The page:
The hard work of improvement
Geoff N Masters
Australian Council for Educational Research
A common strategy for promoting improved employee or organisational performance is to place a strong focus on organisational results. For example, in commercial businesses, it is common to focus on results such as sales volumes, total business revenue, annual company profit or share price. With desired results clearly identified, results metrics are then established to measure existing performance levels, set targets for improvement, monitor improvement over time and hold employees accountable for achieving better results.
The perceived advantage of focusing on results is that it clarifies and concentrates effort on the main game: the key purpose of the organisation’s work. It also provides a basis for evaluating the performances of employees and the organisation as a whole, while giving employees freedom to find and create strategies for achieving improved results.
As part of their drive for improvement, organisations also sometimes attach incentives to results, either in the form of rewards – for example, increased pay for increased sales – or sanctions such as the threat of dismissal, transfer or closure. These forms of extrinsic motivation usually are based on the assumption that the key to improved results is greater employee effort.
However, there is growing evidence that focusing on results alone is an ineffective improvement strategy in many contexts and often leads to unintended and undesirable behaviours. Exhortations and incentives to improve are of limited value if equal attention is not paid to the guidance and support employees need to make improvements in their practice.
It is now widely recognised that, when performances are evaluated only in terms of measurable results, employees and organisations find ways to ‘game’ the system. Hospitals improve patient survival rates by taking fewer high risk patients; companies maximise short-term returns to shareholders by not investing in long-term growth strategies.[i ] And in extreme cases, a narrow focus on results produces corrupt behaviour – for example, manipulating a company’s financial results to make its performance look better than it is.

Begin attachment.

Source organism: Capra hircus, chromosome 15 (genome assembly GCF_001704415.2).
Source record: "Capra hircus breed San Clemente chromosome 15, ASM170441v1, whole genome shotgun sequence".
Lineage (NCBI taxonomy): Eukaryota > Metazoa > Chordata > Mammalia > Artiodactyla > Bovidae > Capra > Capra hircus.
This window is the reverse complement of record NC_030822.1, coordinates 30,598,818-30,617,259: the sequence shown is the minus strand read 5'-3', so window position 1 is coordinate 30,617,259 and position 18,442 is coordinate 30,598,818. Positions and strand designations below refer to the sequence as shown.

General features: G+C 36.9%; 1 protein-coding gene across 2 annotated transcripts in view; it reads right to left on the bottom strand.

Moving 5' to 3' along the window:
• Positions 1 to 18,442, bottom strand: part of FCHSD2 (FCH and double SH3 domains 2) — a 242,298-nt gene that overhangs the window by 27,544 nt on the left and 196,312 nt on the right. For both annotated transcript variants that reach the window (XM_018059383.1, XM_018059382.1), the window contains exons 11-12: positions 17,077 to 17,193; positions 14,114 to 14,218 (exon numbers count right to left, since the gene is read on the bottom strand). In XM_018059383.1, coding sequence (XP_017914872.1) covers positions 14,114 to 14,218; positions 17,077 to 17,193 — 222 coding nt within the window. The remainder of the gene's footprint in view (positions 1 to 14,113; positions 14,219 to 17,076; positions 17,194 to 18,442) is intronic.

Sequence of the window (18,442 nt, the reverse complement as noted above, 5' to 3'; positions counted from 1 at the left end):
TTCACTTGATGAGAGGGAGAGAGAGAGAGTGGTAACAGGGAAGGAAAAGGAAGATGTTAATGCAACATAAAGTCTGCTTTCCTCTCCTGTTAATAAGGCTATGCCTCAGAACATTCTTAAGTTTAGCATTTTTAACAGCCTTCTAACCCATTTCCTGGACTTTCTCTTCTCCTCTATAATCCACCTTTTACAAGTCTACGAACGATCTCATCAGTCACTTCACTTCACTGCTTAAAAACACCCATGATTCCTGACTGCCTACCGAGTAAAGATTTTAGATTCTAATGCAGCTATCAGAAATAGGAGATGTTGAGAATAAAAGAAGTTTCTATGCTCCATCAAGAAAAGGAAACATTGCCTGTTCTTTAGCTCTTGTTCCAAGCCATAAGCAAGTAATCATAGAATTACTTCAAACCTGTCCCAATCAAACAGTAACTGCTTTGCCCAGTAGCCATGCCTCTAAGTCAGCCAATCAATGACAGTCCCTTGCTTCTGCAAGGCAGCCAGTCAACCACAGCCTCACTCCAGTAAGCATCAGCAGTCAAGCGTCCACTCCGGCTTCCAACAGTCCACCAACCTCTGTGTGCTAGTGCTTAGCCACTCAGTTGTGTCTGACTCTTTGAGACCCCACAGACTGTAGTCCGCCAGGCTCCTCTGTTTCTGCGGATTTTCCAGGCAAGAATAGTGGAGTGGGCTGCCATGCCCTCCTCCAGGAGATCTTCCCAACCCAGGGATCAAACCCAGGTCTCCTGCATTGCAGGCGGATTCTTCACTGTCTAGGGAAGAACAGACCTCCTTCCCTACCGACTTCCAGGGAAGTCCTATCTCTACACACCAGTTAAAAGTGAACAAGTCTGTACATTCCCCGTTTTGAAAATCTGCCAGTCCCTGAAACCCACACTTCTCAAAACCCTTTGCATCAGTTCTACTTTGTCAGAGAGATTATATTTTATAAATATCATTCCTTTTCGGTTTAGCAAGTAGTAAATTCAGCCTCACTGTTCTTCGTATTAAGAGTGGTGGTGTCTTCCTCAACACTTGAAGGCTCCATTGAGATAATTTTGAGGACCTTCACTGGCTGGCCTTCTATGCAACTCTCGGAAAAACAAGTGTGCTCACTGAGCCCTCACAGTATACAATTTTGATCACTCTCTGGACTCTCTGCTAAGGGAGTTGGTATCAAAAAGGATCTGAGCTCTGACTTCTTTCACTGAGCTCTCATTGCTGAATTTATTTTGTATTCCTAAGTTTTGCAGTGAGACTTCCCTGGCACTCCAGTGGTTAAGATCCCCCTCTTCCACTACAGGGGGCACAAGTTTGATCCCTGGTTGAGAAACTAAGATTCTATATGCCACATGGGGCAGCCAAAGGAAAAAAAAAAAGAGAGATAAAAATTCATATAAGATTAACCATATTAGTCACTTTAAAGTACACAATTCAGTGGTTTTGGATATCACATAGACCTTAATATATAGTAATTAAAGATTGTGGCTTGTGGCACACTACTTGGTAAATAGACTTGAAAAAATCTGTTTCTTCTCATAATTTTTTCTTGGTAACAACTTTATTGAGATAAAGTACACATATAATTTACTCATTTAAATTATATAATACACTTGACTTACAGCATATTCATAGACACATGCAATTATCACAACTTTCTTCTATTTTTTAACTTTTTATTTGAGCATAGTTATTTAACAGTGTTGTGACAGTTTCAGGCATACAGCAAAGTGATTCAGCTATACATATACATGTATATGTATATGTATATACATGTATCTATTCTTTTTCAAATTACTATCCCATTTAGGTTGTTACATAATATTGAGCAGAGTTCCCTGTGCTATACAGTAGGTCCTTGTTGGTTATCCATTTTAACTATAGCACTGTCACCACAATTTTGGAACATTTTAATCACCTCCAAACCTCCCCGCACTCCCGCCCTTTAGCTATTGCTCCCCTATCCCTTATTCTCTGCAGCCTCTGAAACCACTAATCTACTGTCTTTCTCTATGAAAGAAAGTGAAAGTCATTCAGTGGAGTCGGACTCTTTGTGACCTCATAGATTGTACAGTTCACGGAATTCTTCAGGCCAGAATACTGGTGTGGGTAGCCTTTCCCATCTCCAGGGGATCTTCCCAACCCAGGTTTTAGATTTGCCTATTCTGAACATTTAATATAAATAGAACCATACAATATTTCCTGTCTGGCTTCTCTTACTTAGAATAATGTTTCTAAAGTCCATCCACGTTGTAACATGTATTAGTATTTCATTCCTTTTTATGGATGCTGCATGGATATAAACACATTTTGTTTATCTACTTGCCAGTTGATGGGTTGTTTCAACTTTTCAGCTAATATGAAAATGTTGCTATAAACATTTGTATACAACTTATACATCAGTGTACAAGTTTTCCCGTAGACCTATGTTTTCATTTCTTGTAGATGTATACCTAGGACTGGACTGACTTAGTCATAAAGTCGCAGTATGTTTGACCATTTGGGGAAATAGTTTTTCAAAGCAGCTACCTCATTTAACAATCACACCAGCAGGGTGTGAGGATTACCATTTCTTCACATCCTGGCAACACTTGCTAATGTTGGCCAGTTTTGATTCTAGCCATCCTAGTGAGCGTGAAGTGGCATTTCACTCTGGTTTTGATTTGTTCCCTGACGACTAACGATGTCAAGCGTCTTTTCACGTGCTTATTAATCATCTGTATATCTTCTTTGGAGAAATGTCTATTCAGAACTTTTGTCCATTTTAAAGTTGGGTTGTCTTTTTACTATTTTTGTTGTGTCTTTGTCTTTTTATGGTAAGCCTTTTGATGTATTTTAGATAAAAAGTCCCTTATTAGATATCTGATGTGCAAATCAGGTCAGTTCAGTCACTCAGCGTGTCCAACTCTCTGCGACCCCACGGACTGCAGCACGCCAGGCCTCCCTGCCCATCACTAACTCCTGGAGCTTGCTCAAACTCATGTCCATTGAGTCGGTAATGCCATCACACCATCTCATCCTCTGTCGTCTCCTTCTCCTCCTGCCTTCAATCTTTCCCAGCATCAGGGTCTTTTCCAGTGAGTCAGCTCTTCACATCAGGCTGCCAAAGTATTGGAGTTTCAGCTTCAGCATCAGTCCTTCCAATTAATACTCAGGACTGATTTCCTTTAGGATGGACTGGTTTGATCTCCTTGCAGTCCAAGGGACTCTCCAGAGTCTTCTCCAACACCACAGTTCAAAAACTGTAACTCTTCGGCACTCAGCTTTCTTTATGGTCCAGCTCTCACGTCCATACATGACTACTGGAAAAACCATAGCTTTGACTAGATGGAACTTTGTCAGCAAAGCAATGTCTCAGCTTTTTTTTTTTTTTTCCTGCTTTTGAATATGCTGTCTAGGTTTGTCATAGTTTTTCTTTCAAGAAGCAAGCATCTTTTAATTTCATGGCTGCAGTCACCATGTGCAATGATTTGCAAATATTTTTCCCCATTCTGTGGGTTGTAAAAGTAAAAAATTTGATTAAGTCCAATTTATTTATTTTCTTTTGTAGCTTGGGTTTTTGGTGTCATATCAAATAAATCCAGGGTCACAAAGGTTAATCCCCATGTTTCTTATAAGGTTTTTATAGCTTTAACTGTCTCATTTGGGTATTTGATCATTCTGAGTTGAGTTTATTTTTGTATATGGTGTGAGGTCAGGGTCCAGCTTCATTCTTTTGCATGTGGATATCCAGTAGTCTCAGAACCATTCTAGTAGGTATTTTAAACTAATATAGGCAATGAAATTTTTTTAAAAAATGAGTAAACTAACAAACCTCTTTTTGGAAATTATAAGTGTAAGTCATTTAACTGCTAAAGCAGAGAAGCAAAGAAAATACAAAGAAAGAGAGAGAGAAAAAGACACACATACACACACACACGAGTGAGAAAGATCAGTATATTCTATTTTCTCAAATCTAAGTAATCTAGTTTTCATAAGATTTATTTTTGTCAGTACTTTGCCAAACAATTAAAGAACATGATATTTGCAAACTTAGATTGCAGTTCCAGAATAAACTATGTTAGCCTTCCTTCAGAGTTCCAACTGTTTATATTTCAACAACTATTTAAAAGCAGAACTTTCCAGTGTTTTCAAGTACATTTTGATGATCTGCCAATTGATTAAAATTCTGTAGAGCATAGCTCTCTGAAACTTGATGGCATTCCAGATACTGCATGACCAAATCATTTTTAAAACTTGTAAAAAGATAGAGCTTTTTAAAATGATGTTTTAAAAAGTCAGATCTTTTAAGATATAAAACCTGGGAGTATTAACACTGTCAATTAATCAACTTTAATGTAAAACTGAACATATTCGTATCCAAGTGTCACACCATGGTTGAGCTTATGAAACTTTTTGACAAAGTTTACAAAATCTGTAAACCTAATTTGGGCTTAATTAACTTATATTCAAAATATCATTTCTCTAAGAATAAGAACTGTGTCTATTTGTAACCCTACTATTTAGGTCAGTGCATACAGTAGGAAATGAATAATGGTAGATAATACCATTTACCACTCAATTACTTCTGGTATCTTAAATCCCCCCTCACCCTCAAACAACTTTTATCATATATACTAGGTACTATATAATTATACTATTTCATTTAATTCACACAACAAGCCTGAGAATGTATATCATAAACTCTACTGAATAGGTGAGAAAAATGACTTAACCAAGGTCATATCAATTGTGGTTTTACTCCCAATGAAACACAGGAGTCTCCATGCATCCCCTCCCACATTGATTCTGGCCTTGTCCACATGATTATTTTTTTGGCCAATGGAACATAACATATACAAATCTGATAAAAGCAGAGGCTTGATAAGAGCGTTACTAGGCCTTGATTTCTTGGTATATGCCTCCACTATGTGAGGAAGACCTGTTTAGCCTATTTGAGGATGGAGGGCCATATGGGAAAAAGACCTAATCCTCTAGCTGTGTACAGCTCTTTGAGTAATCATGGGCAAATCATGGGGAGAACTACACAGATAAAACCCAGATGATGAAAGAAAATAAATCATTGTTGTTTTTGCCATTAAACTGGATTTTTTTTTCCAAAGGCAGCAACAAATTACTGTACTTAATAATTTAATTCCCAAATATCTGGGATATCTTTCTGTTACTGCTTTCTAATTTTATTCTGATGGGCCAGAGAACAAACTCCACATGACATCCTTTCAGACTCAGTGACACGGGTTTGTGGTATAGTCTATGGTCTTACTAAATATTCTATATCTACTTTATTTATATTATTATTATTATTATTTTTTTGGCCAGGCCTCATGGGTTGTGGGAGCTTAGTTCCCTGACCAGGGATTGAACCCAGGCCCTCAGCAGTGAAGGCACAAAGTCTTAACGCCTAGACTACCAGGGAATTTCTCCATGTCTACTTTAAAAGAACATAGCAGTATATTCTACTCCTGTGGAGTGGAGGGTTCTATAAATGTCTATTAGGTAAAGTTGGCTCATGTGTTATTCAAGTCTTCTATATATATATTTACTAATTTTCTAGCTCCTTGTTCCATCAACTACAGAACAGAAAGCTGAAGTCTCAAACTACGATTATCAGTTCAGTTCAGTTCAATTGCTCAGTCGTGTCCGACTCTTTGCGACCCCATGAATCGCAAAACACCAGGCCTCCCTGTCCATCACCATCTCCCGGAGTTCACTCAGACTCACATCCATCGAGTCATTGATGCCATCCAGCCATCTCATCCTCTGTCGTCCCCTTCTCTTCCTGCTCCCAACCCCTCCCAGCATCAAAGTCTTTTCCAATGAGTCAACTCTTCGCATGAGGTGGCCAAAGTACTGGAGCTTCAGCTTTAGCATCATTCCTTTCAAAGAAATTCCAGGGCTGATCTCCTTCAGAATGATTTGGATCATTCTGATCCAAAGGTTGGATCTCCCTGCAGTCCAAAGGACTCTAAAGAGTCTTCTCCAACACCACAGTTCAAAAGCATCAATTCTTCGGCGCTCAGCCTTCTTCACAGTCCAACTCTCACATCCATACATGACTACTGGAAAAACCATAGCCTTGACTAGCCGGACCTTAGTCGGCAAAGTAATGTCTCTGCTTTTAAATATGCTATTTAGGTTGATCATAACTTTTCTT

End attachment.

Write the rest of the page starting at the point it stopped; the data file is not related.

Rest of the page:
There are obvious lessons in this experience for current efforts to improve educational outcomes. Following the model adopted in business, education systems in a number of countries are now attempting to drive improved performance by placing a strong focus on results such as student test scores, participation levels and school completion rates. These results metrics are being used to set targets for improvement and to hold teachers and schools accountable for producing better results, often with accompanying incentive schemes.
For example, following the US No Child Left Behind Act of 2001, which required all American schools to demonstrate ‘adequate yearly progress’ in improving reading and mathematics results, more than thirty US states now provide rewards and/or sanctions to schools based on changes in student test performances. Some of these systems link performance pay for teachers to improved test scores, provide financial rewards to schools for improving their performances and transfer principals and close schools when test results decline or fail to improve.
Such ‘high-stakes’ uses of test results often undermine the purposes for which tests were designed in the first place: namely, to clarify educational standards, ensure that all students achieve essential skills and knowledge, monitor trends over time and evaluate the effectiveness of educational initiatives and programs.
And, as in business settings, efforts to drive improvement by focusing on results alone have produced a range of unintended and undesired behaviours. Under results-driven incentive schemes, there is evidence of schools assigning their best teachers to the grades in which high-stakes testing occurs; teachers spending minimal time on untested aspects of the curriculum; large amounts of time being spent on drilling students in test-taking strategies; lower-achieving students being withheld from testing; and schools making surface-level responses to achieve short-term test gains at the expense of deeper, longer-term improvements in classroom teaching.[ii]